"Good parents give their children roots and wings. Roots to know where home is, wings to fly away and exercise what's been taught them."
My parents gave me roots and wings. I am living in Southern California, my parents, who had both been born and raised in the Canadian prairies, still lived within one hundred miles of their places of birth at the time of their passing. 

Two years ago, when my mom had a stroke and while she was still in the hospital she was struggling to ask me something. The stroke had left her weak. She finally managed to say,
"Why do you live so far away?"
I was very sad and did not have an answer. My inner answer seemed to be selfish and shallow. I was living my dream of being a New Thought minister in paradise. I was living where I wanted to be.

Lela Eugenia Clark, my mother, made her transition on June 23, 2016. She was not a woman without flaws. She had her own insecurities as well as an abundance of strengths: she modeled creativity, commitment, leadership and fierce independence. I am very grateful that she was my mother. Some traditions say I chose her. 

I talk to her when I see butterflies when I am out walking. I talk to her when I see a pair of doves building a nest, knowing she is now with my dad again.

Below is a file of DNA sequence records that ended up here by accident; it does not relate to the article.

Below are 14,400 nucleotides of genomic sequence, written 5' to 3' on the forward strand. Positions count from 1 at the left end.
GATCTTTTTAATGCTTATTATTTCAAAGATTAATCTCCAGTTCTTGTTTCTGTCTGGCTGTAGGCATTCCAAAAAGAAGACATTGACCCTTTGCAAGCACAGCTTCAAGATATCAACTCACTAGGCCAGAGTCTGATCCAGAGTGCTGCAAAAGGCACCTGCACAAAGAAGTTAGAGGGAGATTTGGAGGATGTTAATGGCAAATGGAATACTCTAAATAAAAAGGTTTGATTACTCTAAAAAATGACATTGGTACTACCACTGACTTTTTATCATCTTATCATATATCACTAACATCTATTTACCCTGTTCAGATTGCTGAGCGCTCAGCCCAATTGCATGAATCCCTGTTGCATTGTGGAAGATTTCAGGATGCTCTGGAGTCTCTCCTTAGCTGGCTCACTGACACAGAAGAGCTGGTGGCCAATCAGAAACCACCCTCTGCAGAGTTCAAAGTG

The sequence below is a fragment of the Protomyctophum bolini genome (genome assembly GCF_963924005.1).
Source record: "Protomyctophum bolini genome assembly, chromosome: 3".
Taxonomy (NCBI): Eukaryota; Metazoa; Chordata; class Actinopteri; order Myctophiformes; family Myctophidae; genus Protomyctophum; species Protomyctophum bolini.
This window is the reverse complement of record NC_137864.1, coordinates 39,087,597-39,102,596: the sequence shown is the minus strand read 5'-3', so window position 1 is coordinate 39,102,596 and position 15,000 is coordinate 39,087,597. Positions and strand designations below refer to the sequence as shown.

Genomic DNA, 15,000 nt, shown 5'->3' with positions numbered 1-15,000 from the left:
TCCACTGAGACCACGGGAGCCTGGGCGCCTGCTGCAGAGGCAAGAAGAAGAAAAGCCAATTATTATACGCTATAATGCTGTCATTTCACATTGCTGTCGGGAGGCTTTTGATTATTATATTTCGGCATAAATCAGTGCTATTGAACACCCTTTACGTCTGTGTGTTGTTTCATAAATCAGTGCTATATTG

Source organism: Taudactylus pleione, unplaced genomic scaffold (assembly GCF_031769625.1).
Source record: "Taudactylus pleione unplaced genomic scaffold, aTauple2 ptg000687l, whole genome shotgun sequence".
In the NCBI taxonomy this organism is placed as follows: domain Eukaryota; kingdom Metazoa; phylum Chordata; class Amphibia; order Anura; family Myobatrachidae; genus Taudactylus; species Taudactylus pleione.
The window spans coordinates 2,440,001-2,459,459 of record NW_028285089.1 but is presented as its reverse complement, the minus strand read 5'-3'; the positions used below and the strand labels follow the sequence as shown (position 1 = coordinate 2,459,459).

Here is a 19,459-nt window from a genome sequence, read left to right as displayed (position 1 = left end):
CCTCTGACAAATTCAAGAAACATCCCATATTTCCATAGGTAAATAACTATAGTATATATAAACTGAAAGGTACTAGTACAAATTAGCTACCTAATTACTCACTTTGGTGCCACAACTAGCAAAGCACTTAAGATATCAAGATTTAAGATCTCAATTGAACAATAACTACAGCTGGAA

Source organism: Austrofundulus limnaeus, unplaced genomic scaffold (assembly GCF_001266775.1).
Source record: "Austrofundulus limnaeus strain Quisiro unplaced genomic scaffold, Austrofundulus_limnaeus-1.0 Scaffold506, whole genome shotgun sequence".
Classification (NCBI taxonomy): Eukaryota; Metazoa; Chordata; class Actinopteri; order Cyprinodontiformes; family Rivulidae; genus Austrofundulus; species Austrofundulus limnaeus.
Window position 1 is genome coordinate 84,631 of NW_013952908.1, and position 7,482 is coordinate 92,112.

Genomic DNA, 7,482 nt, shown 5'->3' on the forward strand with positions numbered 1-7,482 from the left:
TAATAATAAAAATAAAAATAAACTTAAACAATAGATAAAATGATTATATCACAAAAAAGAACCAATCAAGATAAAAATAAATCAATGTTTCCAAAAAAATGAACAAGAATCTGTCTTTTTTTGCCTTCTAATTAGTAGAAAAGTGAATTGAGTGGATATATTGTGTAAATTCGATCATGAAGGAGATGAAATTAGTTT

And now, I can answer the question:
"Mom, I am living so far away because you did such an amazing job in giving me roots and wings."
Of the three daughters in the photo below, my oldest sister, Kathy stayed close to home, my baby sister Cheryl has lived in Calgary for thirty years, about nine hours away, and I have lived here in paradise for 24 years. Good job, Mom. 

Happy Mothers Day to all mothers. 

Lela Clark and daughters Kathy, Cheryl & Heather







Sunday, May 7, 2017

'FLIP-Creative Confidence


I am the powerful and potent presence of Love in the world. I find new creative ways to express this Love in everything that I do because I am inspired by the Divine Truth, that we are all One. And So It Is!